Only time will tell if the 2020 trade deadline paid off for the Padres, but this is great for a franchise that desperately needed a sign of life since signing Manny Machado and Eric Hosmer

The last time they were “buyers” at the deadline was in 2010. They traded for a 36-year-old Miguel Tejada who was having his worst season in 12 years. The Padres would go on to lose 10 consecutive games in September that year and miss the playoffs by 2 games. Fast forward 10 years and the Padres are all-in, grabbing some real talent that can elevate their team to a postseason run.

If the Padres clinch a spot in the playoffs, which should be easy with over half the league making it this year, it would be the first time since 2006. Even more embarrassing, it would be only the Padres 6th playoff berth in team history. They’ve been around since 1969! 

After the Chargers left town, San Diego is desperate for some positive sports news. The Padres may be able to answer the call. 

You may think it’s a shortened season and any World Series will come with an asterisk, but don’t tell the people of San Diego. The team made real moves to try and bring its fans a ring for the first time in the franchise’s 51 year history. 

Elsewhere in the MLB:

Very few big names were on the block this year. But there were still deals that sent guys on the move. Below are some of my winners and losers from the deadline:

Toronto Blue Jays – Winner

The Blue Jays, like the Padres, can hit the living shit out of a baseball. So, the Jays went out and added some nice pieces to their rotation. 

Robbie Ray from the Diamondbacks struggles with command, but his stuff is untouchable when he’s on. Ray had a career best 2.89 E.R.A. in 2017, but has seen that E.R.A. grow each year since. 

Ross Stripling came over from the Dodgers. He may want to get comfortable in Toronto because I could see the Jays locking him up long term. The 2020 season hasn’t gone his way, but every year prior Stripling had an E.R.A. below 3 for L.A. 

The Blue Jays added a third starter to their rotation in Taijuan Walker. Walker comes to Toronto from Seattle, and he’s been a solid starter ever since he entered the league in 2013. Walker has had recent injury problems. But if he can stay healthy, he’s a nice addition for a Toronto team desperate for starting pitching. 

Colorado Rockies – Loser

Kevin Pillar is a decent addition from the Red Sox. But it’s nothing that jumps off the page or adds significant win totals to your team. Pillar will come in for defense late in games, but his bat is just average.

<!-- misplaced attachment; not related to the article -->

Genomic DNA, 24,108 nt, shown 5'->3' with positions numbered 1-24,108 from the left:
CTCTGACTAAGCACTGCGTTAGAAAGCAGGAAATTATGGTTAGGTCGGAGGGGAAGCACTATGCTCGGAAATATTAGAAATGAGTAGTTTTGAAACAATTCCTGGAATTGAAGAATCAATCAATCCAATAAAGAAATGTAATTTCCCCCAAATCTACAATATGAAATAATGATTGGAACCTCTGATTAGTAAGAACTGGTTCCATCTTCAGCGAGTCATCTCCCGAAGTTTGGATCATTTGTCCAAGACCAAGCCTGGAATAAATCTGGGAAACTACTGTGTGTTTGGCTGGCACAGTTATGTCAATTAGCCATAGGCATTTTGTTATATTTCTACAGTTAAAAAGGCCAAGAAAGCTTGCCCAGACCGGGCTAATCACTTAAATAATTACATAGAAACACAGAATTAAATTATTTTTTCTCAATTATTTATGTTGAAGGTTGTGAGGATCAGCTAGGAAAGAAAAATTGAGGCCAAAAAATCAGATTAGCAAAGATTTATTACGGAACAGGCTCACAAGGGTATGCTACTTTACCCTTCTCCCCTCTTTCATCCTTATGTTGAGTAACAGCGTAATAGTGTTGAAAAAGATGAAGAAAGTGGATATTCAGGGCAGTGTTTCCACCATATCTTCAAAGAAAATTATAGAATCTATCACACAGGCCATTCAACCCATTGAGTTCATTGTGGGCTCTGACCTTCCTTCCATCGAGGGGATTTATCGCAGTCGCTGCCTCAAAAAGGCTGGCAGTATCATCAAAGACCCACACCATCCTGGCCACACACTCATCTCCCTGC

Mychal Givens will also make his way from Baltimore to Colorado. This is the addition that Rockies fans are probably hyped about. The reliever has a 1.38 E.R.A. in 13 innings, but this is the first time in a few years he’s showing promise out of the bullpen. It could just be a hot start for Givens, and moving to the Denver elevation will do no favors for his E.R.A. 

These might be solid moves, but the real reason I have the Rockies as losers is because of what they gave up. Colorado let go of its No. 7 ranked prospect in shortstop Terrin Vavra and its 14th best prospect with corner infielder Tyler Nevin. Two players to be named later will also depart from the Rockies system. The team would barely be in the playoffs if they were to start today. Although they have real star power at the plate, they desperately need more help pitching. Givens just won’t get it done. As an MLB team, the more you commit to being a buyer or seller the better. The Rockies looked to be a buyer, but this didn’t move the needle for me. Colorado is still a handful of pieces away from making a real run. 

To see all the moves teams made at the trade deadlines, click on the spreadsheet below:

A.Scott, Deputy Editor for The Challenge. Lifelong Jets, Mets, Nuggets and Flyers fan still looking to celebrate his first pro sports championship. Retired degenerate sports gambler who likes to come out of retirement. Learned how to count cards at the age of 18, but has yet to put the skill to good use. Primarily writes about the MLB, but will dip his toes into the NFL, NBA, college basketball and UFC. When I’m not writing for The Challenge or for a local news station in Syracuse, you can catch me either on the golf course or pounding brews with bros. “Don’t worry, be happy!” R.I.P. Mac Miller